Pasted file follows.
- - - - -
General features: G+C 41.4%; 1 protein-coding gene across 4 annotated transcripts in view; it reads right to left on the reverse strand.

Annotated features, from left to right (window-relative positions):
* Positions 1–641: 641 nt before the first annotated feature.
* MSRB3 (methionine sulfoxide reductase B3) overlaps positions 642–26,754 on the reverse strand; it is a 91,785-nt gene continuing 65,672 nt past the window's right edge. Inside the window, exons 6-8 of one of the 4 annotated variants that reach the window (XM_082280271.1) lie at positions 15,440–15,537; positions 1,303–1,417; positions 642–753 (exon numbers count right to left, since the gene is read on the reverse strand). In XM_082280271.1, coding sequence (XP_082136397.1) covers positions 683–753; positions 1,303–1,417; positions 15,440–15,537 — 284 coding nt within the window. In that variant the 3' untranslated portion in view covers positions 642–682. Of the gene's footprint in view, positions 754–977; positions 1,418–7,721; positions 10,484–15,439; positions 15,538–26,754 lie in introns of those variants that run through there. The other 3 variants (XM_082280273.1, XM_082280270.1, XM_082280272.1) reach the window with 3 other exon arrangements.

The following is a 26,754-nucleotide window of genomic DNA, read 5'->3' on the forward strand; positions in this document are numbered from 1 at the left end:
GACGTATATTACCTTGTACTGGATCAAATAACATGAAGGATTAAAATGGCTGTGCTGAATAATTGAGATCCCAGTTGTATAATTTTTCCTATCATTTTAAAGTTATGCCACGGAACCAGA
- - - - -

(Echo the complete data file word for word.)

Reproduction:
General features: G+C 41.4%; 1 protein-coding gene across 4 annotated transcripts in view; it reads right to left on the reverse strand.

Annotated features, from left to right (window-relative positions):
* Positions 1–641: 641 nt before the first annotated feature.
* MSRB3 (methionine sulfoxide reductase B3) overlaps positions 642–26,754 on the reverse strand; it is a 91,785-nt gene continuing 65,672 nt past the window's right edge. Inside the window, exons 6-8 of one of the 4 annotated variants that reach the window (XM_082280271.1) lie at positions 15,440–15,537; positions 1,303–1,417; positions 642–753 (exon numbers count right to left, since the gene is read on the reverse strand). In XM_082280271.1, coding sequence (XP_082136397.1) covers positions 683–753; positions 1,303–1,417; positions 15,440–15,537 — 284 coding nt within the window. In that variant the 3' untranslated portion in view covers positions 642–682. Of the gene's footprint in view, positions 754–977; positions 1,418–7,721; positions 10,484–15,439; positions 15,538–26,754 lie in introns of those variants that run through there. The other 3 variants (XM_082280273.1, XM_082280270.1, XM_082280272.1) reach the window with 3 other exon arrangements.

The following is a 26,754-nucleotide window of genomic DNA, read 5'->3' on the forward strand; positions in this document are numbered from 1 at the left end:
GACGTATATTACCTTGTACTGGATCAAATAACATGAAGGATTAAAATGGCTGTGCTGAATAATTGAGATCCCAGTTGTATAATTTTTCCTATCATTTTAAAGTTATGCCACGGAACCAGA